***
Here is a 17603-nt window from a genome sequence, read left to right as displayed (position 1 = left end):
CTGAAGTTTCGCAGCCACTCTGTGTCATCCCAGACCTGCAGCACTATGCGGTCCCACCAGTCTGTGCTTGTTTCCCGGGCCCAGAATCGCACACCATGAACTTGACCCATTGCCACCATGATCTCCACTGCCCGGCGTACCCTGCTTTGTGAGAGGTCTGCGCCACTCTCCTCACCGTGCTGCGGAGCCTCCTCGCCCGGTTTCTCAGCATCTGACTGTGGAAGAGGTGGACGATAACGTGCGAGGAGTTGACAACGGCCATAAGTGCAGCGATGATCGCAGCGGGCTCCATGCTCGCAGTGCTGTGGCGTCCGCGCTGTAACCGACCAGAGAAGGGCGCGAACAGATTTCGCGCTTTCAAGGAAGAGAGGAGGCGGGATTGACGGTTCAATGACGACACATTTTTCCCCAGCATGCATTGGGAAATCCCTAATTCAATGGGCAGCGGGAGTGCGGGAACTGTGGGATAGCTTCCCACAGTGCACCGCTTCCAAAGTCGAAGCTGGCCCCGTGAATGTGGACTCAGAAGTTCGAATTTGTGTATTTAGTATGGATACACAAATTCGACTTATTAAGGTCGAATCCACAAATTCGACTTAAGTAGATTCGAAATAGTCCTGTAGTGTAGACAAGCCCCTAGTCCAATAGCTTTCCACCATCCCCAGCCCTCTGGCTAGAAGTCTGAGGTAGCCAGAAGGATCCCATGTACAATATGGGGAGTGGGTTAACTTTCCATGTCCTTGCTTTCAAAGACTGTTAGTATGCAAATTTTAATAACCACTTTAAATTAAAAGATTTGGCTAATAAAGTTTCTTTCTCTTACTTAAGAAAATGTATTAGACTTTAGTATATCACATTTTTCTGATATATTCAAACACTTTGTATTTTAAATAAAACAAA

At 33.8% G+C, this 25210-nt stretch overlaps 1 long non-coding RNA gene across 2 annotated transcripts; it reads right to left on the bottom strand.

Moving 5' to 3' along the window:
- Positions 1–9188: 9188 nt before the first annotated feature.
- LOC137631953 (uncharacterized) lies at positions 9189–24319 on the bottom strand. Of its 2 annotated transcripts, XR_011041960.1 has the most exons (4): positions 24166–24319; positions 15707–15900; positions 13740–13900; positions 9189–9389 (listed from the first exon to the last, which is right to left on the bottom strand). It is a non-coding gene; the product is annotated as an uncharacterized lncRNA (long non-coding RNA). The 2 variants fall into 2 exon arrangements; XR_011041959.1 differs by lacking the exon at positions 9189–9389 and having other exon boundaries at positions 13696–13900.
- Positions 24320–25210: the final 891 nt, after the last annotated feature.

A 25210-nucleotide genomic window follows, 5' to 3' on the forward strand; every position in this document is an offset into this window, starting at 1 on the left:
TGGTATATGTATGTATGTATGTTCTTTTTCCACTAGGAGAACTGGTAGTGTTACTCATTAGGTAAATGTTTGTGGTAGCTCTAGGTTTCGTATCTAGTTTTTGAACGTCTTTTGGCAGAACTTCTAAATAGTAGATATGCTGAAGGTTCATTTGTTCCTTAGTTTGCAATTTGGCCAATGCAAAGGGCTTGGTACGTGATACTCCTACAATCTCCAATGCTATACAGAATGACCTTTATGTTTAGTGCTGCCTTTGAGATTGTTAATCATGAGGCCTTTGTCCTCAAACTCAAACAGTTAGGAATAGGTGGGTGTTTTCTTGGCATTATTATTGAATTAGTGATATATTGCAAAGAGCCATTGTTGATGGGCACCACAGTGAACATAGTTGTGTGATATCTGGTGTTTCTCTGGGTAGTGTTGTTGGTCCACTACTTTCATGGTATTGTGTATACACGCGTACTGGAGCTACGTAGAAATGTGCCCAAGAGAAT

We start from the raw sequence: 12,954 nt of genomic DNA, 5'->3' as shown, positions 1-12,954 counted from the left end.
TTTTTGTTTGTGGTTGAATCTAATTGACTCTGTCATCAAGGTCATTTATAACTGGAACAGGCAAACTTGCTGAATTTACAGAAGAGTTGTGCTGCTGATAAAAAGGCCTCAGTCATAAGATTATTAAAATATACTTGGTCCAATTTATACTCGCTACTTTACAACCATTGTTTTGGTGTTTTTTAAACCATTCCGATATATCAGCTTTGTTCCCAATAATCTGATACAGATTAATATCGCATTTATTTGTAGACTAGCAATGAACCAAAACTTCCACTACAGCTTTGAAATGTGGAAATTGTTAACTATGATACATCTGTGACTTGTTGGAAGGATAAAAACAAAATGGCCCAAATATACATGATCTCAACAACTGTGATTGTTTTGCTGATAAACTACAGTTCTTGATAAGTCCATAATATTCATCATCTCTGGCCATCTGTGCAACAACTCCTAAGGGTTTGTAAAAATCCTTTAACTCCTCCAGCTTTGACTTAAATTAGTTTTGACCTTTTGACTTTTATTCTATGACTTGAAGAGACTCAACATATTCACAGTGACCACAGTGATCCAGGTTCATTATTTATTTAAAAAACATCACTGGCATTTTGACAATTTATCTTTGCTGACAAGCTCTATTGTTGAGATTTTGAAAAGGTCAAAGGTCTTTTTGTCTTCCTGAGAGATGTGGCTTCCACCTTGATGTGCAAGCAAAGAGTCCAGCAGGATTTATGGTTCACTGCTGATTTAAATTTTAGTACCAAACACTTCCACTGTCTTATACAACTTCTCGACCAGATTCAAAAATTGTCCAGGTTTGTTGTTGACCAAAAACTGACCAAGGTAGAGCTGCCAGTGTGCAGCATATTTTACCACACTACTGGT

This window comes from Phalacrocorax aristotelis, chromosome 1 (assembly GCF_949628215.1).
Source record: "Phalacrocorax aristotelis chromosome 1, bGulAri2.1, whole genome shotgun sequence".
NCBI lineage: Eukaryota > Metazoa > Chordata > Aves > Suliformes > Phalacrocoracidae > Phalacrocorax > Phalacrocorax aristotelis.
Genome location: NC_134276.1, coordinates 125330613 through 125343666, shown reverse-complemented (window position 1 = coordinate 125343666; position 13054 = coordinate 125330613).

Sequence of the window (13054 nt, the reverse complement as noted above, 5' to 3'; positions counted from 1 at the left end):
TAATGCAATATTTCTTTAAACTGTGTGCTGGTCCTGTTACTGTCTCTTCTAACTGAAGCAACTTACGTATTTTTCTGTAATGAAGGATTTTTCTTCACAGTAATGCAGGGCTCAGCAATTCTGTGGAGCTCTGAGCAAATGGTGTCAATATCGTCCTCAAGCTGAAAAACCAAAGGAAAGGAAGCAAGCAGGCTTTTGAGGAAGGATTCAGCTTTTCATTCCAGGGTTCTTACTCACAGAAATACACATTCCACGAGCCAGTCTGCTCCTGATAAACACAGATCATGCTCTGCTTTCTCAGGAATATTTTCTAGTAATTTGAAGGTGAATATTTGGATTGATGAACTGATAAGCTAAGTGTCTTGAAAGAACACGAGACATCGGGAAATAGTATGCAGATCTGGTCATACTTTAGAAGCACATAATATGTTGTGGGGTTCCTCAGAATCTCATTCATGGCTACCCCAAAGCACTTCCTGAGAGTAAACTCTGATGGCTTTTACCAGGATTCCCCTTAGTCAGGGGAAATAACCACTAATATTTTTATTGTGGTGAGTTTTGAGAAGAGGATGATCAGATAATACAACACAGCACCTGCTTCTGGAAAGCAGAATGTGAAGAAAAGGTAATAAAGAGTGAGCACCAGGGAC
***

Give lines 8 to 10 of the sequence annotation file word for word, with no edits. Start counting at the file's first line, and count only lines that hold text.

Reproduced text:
A 25210-nucleotide genomic window follows, 5' to 3' on the forward strand; every position in this document is an offset into this window, starting at 1 on the left:
TGGTATATGTATGTATGTATGTTCTTTTTCCACTAGGAGAACTGGTAGTGTTACTCATTAGGTAAATGTTTGTGGTAGCTCTAGGTTTCGTATCTAGTTTTTGAACGTCTTTTGGCAGAACTTCTAAATAGTAGATATGCTGAAGGTTCATTTGTTCCTTAGTTTGCAATTTGGCCAATGCAAAGGGCTTGGTACGTGATACTCCTACAATCTCCAATGCTATACAGAATGACCTTTATGTTTAGTGCTGCCTTTGAGATTGTTAATCATGAGGCCTTTGTCCTCAAACTCAAACAGTTAGGAATAGGTGGGTGTTTTCTTGGCATTATTATTGAATTAGTGATATATTGCAAAGAGCCATTGTTGATGGGCACCACAGTGAACATAGTTGTGTGATATCTGGTGTTTCTCTGGGTAGTGTTGTTGGTCCACTACTTTCATGGTATTGTGTATACACGCGTACTGGAGCTACGTAGAAATGTGCCCAAGAGAAT

We start from the raw sequence: 12,954 nt of genomic DNA, 5'->3' as shown, positions 1-12,954 counted from the left end.